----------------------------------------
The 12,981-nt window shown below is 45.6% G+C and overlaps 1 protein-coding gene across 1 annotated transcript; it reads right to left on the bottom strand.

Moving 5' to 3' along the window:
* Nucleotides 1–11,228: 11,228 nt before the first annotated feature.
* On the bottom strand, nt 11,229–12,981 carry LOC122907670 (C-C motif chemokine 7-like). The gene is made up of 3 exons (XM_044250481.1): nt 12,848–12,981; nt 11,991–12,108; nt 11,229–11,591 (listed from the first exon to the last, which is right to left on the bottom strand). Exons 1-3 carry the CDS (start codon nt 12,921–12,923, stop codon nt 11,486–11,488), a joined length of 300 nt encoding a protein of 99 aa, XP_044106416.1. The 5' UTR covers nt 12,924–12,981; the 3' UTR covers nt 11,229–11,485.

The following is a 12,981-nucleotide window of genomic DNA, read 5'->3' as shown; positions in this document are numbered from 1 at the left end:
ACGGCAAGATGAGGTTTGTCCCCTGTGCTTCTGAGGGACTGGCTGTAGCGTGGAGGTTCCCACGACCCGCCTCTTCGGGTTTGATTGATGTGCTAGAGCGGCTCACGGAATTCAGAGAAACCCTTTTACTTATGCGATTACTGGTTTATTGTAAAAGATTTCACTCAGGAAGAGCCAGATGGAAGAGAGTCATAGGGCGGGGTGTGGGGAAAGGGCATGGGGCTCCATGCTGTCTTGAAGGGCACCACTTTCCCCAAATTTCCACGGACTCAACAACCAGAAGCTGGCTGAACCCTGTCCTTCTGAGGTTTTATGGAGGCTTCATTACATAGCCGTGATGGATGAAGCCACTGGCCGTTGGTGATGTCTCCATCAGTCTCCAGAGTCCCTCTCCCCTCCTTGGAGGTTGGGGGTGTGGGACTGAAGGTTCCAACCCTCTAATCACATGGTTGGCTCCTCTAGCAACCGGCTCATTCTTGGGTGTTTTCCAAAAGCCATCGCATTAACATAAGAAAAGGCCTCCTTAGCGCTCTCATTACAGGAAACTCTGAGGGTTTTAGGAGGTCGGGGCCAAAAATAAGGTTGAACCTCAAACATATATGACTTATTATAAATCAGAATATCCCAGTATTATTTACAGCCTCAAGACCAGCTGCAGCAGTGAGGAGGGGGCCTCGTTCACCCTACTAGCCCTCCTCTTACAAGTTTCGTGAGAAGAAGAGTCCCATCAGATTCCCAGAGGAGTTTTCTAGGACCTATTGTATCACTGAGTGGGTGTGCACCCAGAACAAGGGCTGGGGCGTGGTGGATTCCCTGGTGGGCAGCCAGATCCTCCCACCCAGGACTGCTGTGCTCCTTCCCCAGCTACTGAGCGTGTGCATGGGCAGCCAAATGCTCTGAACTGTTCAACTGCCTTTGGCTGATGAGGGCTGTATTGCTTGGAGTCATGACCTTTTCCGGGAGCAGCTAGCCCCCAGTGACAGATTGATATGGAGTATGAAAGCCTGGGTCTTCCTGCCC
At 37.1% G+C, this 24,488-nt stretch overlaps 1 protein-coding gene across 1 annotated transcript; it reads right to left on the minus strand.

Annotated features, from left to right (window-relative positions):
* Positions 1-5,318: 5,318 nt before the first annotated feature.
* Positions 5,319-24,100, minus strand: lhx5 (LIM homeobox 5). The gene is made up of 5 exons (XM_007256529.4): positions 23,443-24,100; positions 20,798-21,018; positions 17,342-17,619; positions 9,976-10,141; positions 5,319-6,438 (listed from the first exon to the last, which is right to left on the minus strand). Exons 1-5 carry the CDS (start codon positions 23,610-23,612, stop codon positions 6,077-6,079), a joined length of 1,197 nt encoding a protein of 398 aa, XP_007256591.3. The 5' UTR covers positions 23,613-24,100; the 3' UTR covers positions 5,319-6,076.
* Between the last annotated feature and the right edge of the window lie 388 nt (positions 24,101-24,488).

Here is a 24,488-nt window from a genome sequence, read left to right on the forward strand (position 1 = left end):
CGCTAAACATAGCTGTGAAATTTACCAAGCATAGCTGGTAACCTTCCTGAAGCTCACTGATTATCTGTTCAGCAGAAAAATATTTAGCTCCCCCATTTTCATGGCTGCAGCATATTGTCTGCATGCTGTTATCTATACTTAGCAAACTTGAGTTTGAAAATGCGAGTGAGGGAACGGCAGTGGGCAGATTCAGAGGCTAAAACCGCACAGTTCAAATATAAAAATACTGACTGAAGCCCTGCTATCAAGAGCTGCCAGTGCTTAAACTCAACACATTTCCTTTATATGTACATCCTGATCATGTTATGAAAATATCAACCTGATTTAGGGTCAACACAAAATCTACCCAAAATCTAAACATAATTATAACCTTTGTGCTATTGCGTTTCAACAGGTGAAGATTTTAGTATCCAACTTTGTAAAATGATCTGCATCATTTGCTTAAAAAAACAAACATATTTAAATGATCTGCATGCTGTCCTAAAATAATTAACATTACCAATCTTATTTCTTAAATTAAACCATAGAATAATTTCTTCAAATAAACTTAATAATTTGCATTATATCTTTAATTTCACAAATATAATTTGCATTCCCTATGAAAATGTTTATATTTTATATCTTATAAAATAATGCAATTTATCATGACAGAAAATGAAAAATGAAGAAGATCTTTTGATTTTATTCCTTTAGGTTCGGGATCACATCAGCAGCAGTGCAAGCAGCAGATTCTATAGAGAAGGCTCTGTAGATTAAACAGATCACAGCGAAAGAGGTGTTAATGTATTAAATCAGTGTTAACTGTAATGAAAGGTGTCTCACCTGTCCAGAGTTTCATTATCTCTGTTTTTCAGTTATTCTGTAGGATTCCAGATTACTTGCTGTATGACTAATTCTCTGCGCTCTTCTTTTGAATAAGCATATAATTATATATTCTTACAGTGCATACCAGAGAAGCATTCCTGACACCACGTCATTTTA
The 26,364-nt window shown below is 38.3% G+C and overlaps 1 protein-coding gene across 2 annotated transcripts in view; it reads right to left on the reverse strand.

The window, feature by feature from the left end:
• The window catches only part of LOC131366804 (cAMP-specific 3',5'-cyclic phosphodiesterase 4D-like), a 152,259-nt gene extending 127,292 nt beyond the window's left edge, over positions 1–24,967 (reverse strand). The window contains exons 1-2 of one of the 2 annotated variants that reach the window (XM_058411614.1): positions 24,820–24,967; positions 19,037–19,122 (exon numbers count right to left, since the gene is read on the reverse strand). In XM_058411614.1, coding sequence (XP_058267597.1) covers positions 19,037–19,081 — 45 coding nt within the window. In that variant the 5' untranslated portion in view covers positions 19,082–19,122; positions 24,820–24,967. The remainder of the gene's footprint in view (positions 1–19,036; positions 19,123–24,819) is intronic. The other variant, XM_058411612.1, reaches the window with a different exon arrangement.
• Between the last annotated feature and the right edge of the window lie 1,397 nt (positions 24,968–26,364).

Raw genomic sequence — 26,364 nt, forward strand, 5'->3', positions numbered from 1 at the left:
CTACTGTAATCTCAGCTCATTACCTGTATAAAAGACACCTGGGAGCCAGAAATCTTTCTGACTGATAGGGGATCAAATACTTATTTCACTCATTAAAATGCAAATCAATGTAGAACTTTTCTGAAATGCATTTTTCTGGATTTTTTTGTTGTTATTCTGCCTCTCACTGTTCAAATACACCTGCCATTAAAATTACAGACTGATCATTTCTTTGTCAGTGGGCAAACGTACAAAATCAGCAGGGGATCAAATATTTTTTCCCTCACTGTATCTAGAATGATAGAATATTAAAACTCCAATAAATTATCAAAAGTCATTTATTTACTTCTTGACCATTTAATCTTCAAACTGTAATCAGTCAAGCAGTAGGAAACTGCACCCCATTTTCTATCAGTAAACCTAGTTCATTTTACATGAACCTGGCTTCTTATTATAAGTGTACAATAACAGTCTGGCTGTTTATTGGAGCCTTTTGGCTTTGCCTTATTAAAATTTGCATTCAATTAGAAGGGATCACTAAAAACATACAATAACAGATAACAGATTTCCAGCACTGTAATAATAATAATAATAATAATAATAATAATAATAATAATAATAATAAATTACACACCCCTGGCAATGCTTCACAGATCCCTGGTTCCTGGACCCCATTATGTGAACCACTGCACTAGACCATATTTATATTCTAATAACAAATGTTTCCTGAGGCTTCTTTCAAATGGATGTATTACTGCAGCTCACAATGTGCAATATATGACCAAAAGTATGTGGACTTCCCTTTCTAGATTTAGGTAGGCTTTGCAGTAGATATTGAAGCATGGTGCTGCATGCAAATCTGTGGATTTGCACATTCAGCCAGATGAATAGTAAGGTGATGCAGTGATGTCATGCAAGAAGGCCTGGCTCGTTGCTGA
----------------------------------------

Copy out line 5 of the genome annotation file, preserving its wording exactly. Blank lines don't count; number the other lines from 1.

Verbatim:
The following is a 12,981-nucleotide window of genomic DNA, read 5'->3' as shown; positions in this document are numbered from 1 at the left end: